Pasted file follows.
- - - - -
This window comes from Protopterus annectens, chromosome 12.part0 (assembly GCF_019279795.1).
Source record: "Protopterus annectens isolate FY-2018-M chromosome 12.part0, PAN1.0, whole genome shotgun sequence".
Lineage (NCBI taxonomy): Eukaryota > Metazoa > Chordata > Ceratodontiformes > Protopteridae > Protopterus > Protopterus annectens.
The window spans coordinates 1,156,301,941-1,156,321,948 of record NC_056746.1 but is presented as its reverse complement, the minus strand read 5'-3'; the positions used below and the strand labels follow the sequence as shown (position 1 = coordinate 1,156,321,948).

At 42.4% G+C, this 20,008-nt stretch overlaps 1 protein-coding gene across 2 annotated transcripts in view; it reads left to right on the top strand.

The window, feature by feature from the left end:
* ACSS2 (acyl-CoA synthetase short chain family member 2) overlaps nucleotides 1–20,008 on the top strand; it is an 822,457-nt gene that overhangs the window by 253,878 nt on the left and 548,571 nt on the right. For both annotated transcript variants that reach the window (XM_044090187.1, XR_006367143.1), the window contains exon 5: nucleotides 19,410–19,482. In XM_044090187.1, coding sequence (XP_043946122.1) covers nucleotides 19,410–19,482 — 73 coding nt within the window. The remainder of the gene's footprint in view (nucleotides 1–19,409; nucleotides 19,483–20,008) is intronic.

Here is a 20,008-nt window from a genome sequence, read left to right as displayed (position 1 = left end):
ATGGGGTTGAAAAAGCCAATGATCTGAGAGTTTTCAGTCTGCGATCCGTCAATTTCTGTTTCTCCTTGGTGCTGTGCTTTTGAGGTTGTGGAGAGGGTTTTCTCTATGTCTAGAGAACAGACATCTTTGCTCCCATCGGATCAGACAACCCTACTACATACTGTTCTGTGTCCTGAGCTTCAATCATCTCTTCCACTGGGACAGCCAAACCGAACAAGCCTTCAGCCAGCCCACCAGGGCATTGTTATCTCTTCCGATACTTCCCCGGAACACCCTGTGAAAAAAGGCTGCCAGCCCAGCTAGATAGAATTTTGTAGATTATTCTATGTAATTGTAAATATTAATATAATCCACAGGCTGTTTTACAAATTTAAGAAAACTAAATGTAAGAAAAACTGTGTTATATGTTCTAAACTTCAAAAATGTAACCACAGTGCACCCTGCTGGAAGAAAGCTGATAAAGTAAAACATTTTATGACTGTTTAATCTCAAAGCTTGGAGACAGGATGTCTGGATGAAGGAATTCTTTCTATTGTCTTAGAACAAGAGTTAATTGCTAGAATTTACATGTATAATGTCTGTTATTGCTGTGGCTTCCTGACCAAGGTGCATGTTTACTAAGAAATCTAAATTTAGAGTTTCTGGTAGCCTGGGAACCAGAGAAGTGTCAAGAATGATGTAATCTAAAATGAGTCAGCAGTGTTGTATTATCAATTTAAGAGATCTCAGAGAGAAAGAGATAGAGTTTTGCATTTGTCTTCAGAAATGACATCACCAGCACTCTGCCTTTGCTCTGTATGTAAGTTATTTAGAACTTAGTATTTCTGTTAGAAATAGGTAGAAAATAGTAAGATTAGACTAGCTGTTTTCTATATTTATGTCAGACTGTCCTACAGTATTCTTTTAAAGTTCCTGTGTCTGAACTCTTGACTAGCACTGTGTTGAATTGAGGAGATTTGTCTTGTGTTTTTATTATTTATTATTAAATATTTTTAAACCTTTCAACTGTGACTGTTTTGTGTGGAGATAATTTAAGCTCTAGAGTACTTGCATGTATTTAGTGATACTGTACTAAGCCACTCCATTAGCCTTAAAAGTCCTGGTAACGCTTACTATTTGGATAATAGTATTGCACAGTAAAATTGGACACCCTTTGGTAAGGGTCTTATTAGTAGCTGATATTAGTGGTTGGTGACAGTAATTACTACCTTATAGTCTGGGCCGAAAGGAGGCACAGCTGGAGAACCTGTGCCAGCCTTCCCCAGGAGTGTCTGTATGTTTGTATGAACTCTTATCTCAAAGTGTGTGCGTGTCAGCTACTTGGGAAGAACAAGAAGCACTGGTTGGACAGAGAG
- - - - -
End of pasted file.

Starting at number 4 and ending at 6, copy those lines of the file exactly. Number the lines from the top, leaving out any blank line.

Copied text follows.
The window spans coordinates 1,156,301,941-1,156,321,948 of record NC_056746.1 but is presented as its reverse complement, the minus strand read 5'-3'; the positions used below and the strand labels follow the sequence as shown (position 1 = coordinate 1,156,321,948).

At 42.4% G+C, this 20,008-nt stretch overlaps 1 protein-coding gene across 2 annotated transcripts in view; it reads left to right on the top strand.

The window, feature by feature from the left end: